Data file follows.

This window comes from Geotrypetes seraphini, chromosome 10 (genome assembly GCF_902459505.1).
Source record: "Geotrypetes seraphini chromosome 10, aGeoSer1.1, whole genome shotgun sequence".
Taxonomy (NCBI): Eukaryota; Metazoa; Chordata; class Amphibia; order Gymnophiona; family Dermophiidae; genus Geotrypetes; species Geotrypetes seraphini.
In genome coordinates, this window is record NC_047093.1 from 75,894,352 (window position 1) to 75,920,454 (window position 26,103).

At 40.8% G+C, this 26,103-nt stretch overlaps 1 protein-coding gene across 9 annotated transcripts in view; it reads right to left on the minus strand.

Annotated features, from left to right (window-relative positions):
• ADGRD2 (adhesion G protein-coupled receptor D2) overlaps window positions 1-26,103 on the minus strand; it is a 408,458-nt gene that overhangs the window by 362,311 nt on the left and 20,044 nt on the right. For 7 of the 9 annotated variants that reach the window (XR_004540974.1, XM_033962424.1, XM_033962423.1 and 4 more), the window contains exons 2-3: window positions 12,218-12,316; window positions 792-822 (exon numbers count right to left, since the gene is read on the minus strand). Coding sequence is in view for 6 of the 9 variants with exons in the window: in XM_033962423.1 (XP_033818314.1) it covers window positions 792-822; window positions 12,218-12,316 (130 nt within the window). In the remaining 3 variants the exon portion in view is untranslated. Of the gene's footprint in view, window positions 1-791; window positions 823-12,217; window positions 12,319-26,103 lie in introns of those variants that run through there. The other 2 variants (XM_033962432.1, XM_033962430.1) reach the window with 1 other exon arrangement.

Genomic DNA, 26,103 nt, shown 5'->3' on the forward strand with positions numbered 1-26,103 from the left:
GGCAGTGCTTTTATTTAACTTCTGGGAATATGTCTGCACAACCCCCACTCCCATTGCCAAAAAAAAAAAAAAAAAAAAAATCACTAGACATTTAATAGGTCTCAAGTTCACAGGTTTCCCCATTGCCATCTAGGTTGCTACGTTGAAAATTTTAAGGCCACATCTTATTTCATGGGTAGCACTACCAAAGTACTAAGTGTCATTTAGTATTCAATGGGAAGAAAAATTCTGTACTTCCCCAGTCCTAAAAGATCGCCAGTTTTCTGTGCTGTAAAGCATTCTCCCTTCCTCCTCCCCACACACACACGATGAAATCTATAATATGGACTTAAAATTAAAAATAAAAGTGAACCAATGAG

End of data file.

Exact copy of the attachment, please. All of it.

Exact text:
This window comes from Geotrypetes seraphini, chromosome 10 (genome assembly GCF_902459505.1).
Source record: "Geotrypetes seraphini chromosome 10, aGeoSer1.1, whole genome shotgun sequence".
Taxonomy (NCBI): Eukaryota; Metazoa; Chordata; class Amphibia; order Gymnophiona; family Dermophiidae; genus Geotrypetes; species Geotrypetes seraphini.
In genome coordinates, this window is record NC_047093.1 from 75,894,352 (window position 1) to 75,920,454 (window position 26,103).

At 40.8% G+C, this 26,103-nt stretch overlaps 1 protein-coding gene across 9 annotated transcripts in view; it reads right to left on the minus strand.

Annotated features, from left to right (window-relative positions):
• ADGRD2 (adhesion G protein-coupled receptor D2) overlaps window positions 1-26,103 on the minus strand; it is a 408,458-nt gene that overhangs the window by 362,311 nt on the left and 20,044 nt on the right. For 7 of the 9 annotated variants that reach the window (XR_004540974.1, XM_033962424.1, XM_033962423.1 and 4 more), the window contains exons 2-3: window positions 12,218-12,316; window positions 792-822 (exon numbers count right to left, since the gene is read on the minus strand). Coding sequence is in view for 6 of the 9 variants with exons in the window: in XM_033962423.1 (XP_033818314.1) it covers window positions 792-822; window positions 12,218-12,316 (130 nt within the window). In the remaining 3 variants the exon portion in view is untranslated. Of the gene's footprint in view, window positions 1-791; window positions 823-12,217; window positions 12,319-26,103 lie in introns of those variants that run through there. The other 2 variants (XM_033962432.1, XM_033962430.1) reach the window with 1 other exon arrangement.

Genomic DNA, 26,103 nt, shown 5'->3' on the forward strand with positions numbered 1-26,103 from the left:
GGCAGTGCTTTTATTTAACTTCTGGGAATATGTCTGCACAACCCCCACTCCCATTGCCAAAAAAAAAAAAAAAAAAAAAATCACTAGACATTTAATAGGTCTCAAGTTCACAGGTTTCCCCATTGCCATCTAGGTTGCTACGTTGAAAATTTTAAGGCCACATCTTATTTCATGGGTAGCACTACCAAAGTACTAAGTGTCATTTAGTATTCAATGGGAAGAAAAATTCTGTACTTCCCCAGTCCTAAAAGATCGCCAGTTTTCTGTGCTGTAAAGCATTCTCCCTTCCTCCTCCCCACACACACACGATGAAATCTATAATATGGACTTAAAATTAAAAATAAAAGTGAACCAATGAG